Former agriculture or timberland property
This property is located in the Piedmont ecoregion of Georgia. Like much of this region of the State, the property was former agriculture or timberland and has been disturbed from these prior uses. It now consists primarily of mixed pine/hardwoods, a typical mid-successional vegetation type for previously disturbed areas. In the riparian areas near creeks, there are fairly mature bottomland hardwoods. Located in Fulton County, in a part of Atlanta known as Ben Hill, there is high-density residential development all around and many subdivisions. The Piedmont Driving Range Golf Course is adjacent and provides greenspace in an otherwise heavily developed area.
Most of the property can best be described as mature upland pine/mixed hardwood forest, a common transitional habitat in the Piedmont. Dominant species include loblolly pine and smaller hardwoods in the midstory, such as sweetgum, cherry, red maple, and dogwood. The climax community, if left to natural succession would be an upland oak-hickory-pine forest, a high-priority habitat in the Piedmont. Considered the climax forest of the Piedmont, this forest type formerly covered 50% to 75% of the region but most examples on fertile soils were eliminated by conversion to agricultural uses. The remaining examples are often found in rocky areas that were difficult to convert to agriculture. Typical species include white oak, black oak, southern red oak, pignut hickory, shagbark hickory, mockernut hickory, red maple, blackgum, shortleaf pine, and loblolly pine, with dogwood, rusty viburnum, hog plum, dwarf pawpaw, and various hawbushes in the understory. American chestnut was formerly a major component of the canopy. There are also some areas of more mature pine (loblolly)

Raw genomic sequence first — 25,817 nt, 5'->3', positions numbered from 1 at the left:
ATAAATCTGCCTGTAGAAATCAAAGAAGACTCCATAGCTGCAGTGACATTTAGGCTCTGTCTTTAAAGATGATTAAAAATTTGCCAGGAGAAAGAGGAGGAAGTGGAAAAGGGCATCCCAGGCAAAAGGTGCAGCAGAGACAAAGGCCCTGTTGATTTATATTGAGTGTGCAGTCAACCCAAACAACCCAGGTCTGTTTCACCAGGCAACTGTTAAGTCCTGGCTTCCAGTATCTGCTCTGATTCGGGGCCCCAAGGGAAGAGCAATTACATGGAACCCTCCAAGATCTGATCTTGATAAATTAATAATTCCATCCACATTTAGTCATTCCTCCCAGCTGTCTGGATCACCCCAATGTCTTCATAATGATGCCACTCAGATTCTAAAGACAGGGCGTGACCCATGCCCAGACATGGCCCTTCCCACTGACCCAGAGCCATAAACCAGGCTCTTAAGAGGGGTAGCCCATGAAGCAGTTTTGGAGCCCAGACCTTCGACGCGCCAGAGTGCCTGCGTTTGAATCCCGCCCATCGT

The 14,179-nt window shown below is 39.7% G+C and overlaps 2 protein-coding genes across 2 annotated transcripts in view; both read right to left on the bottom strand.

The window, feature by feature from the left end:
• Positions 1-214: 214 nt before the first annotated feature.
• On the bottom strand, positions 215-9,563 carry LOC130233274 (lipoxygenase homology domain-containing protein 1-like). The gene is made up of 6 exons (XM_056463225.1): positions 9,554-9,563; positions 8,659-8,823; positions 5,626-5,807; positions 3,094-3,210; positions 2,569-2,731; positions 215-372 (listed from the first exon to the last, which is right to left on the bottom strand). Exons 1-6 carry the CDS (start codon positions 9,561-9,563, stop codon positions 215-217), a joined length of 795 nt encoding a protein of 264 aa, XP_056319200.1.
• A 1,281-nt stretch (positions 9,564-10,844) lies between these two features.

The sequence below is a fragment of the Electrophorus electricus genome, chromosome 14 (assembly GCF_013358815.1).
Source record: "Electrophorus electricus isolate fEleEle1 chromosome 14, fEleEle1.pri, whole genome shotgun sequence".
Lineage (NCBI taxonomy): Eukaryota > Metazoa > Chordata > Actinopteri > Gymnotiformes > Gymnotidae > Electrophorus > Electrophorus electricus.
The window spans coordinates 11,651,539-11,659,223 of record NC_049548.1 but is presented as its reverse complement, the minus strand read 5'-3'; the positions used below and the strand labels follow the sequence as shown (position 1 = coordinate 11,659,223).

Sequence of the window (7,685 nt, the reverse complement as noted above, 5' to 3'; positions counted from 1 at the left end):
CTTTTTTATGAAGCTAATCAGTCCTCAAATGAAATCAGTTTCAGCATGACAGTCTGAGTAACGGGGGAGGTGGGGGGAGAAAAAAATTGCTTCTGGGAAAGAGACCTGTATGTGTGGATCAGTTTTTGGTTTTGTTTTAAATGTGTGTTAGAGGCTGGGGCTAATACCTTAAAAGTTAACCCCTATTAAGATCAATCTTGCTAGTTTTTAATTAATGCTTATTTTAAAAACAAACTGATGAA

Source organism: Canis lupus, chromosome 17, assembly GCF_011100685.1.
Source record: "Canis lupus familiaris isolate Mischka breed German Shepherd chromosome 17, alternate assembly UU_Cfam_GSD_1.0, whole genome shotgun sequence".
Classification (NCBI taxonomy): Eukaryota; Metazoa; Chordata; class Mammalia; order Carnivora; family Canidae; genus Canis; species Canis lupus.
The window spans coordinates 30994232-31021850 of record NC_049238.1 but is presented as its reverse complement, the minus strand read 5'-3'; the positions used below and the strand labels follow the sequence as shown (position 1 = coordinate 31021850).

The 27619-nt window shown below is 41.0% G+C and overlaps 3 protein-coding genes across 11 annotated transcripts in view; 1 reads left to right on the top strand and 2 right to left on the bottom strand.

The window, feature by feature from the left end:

The property has some oak-hickory forest in the southern portion of the Butner Road tract and northern portion of the Fairburn tract, which have steeper slopes and rockier soils. Hardwood species typical of these upland areas include Tulip Poplar, Shagbark Hickory, White Oak, Southern Red Oak, Northern Red Oak, and Dogwood. Upland oak-hickory forest is considered a high-priority habitat in the Georgia Comprehensive Wildlife Conservation Strategy.
There are also low-lying wetland areas adjacent to the creeks and tributaries that contain river cane, ferns, and other mesic species in the understory. These areas contain fairly mature hardwoods and contain species like hornbeam, red maple, hickory, and white oak. Hardwood forests and stream corridors are important habitats for migratory birds and can be important stopover areas and migration corridors, especially in a predominantly urban setting where greenspace is sparse.
The property has hardwood floodplains associated with the intermittent streams that are also a high-priority habitat. These areas contain fairly mature hardwoods and contain species like hornbeam, red maple, hickory, and white oak. Hardwood forests and stream corridors are important habitats for migratory birds and can be important stopover areas and migration corridors, especially in a predominantly urban setting where greenspace is sparse.